The Tigers will boast of the players they drafted, because every team does that. But the reality is their farm system has been gutted through trades. This was part of the "win now" plan of owner Mike Ilitch and President Dave Dombrowski. Sell the future in the hopes of bringing a title home to Detroit soon. It hasn't worked.
As stated above, the Tigers have a few assets, but their liabilities continue to grow as time marches on. Tick, tick, tick.
If a World Series championship doesn't happen soon -- as in this year or next -- they might have to blow it up and start all over. In this day and age of professional sports only one thing really matters. Winning a championship. Ask Lebron James. After he and his Cavaliers were defeated by Golden State in the NBA Finals, James said he would rather have missed the playoffs entirely than eventually go down in the championship series. That was an honest man talking. He's been there, done that, both ways.
And let's get real. The teams and their media hypesters will trumpet minor accomplishments to the heavens, but in the end, nobody cares or will remember who came in second. Only losers find a way to brag about close but no cigar scenarios.
Or maybe just getting close enough to sniff a championship is good enough for some teams and their fans. Tom Brady would disagree, as would Peyton Manning and Aaron Rodgers. So would the Yankees, Jerry Jones of the Cowboys, Jimmy Johnson of NASCAR, and the USA baskeball dream team in the olympics every four years. Anything less than a win is a failure. Tiger Woods used to think like that in his heyday and Jordan Spieth likely does now. Certainly the same could be said of Serena Williams. Making it deep into a sporting event only to come up short in the end is not acceptable. Granted, nobody wins everything all the time -- even the Harlem Globetrotters were beaten a few times.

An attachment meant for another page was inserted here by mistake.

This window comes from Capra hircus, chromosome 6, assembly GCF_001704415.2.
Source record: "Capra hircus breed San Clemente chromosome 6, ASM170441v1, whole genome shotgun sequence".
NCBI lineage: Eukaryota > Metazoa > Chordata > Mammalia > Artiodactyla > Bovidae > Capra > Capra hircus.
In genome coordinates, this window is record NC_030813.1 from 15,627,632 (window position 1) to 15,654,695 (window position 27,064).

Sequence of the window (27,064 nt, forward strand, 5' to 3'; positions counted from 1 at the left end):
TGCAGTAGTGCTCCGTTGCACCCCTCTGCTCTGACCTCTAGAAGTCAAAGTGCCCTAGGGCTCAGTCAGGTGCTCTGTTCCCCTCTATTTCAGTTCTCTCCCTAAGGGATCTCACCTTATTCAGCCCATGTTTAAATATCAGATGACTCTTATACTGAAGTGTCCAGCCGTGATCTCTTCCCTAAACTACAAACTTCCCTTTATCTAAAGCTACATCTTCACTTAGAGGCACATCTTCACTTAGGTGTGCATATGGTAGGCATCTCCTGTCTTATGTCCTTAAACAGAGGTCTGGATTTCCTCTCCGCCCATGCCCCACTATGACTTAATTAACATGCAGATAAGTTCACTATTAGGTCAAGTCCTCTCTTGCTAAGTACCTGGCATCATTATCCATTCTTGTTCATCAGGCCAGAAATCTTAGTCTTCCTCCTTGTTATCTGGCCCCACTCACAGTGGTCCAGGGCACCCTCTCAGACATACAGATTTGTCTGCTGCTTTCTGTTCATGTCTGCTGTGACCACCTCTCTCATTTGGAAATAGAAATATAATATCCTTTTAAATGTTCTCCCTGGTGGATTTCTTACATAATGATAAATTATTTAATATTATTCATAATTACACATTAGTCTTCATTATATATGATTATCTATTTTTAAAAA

Yet some teams, their media and fans have a different standard of excellence than others. For the Detroit Pistons, it's become merely making the playoffs. For the Detroit Lions, it's winning a game once they get there. The Lions have won exactly one playoff game in the entire Super Bowl era -- 50 years worth -- way back in 1992. But they'll crow every year about being "contenders". Amazingly enough, their fans continue to believe it. See ridiculous ticket prices and concessions mentioned above. There's no shortage of suckers in the Detroit area.
But back to the Tigers. One never knows how the rest of the season will unfold, and it's entirely possible the Tigers could get on a roll, qualify for the post-season, and -- gasp -- actually win the World Series. Stranger things have happened.
Problem is, they're trending downwards. Meanwhile, Kansas City continues to get even better. They've got starting pitching, are terrific defensively, have speed galore, added some pop in the batting line-up, and a lights-out bullpen. KC is definitely trending upwards, and let's not forget which American League team wound up going to the World Series last year and came within an eyelash of winning it.
It wasn't the Tigers. Despite the local hype, they were unceremoniously broomed by the Baltimore Orioles in the first round of the playoffs.
They have since regressed to become an average team. Nothing spells mediocre more than a .500 record after 90 games.
72 to go.
Tick, tick, tick.......